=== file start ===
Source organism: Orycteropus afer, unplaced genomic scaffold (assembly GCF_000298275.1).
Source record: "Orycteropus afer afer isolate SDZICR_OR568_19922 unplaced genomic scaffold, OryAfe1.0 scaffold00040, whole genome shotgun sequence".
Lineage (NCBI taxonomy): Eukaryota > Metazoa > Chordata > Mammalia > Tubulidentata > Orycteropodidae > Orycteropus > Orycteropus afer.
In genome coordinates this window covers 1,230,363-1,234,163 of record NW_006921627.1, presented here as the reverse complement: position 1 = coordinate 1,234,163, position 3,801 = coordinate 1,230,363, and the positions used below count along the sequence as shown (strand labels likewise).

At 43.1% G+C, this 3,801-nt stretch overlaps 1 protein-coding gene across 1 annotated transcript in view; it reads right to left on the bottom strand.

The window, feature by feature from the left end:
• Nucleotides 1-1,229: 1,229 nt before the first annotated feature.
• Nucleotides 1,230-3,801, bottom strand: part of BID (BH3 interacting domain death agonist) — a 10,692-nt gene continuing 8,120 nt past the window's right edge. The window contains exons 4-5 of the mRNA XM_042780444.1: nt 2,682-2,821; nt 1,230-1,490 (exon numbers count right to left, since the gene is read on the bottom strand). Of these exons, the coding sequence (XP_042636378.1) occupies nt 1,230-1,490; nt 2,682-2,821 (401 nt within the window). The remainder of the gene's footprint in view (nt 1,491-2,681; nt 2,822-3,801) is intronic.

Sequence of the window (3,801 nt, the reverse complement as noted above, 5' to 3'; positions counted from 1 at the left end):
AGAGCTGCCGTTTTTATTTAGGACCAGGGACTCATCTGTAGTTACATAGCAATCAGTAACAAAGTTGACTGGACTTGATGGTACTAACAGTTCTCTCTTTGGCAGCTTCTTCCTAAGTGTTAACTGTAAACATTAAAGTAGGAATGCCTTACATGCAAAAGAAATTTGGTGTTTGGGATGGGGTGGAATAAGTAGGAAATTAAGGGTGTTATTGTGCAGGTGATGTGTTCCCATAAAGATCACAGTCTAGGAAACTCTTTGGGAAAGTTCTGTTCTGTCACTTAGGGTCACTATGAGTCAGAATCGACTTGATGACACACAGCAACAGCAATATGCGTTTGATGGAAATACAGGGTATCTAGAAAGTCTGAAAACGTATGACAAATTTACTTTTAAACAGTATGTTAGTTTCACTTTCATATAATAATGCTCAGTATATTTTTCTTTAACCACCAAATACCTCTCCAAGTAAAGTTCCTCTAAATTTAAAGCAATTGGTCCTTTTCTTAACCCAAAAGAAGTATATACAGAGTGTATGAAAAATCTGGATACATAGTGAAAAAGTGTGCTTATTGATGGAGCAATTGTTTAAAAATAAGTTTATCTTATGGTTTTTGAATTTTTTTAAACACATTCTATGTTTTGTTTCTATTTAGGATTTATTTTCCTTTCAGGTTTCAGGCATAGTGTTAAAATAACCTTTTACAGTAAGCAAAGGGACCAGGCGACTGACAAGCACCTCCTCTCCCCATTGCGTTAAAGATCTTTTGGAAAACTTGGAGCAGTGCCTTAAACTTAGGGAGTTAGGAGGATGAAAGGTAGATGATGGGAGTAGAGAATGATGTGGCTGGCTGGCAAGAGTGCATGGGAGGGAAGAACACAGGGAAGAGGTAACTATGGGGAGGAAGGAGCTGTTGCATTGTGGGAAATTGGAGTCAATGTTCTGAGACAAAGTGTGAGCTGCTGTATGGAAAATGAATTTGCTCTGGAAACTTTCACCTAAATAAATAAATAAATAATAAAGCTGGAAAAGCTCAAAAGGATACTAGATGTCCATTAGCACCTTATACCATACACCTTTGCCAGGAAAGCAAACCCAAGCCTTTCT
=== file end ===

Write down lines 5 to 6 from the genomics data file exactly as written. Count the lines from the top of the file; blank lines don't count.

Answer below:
At 43.1% G+C, this 3,801-nt stretch overlaps 1 protein-coding gene across 1 annotated transcript in view; it reads right to left on the bottom strand.

The window, feature by feature from the left end: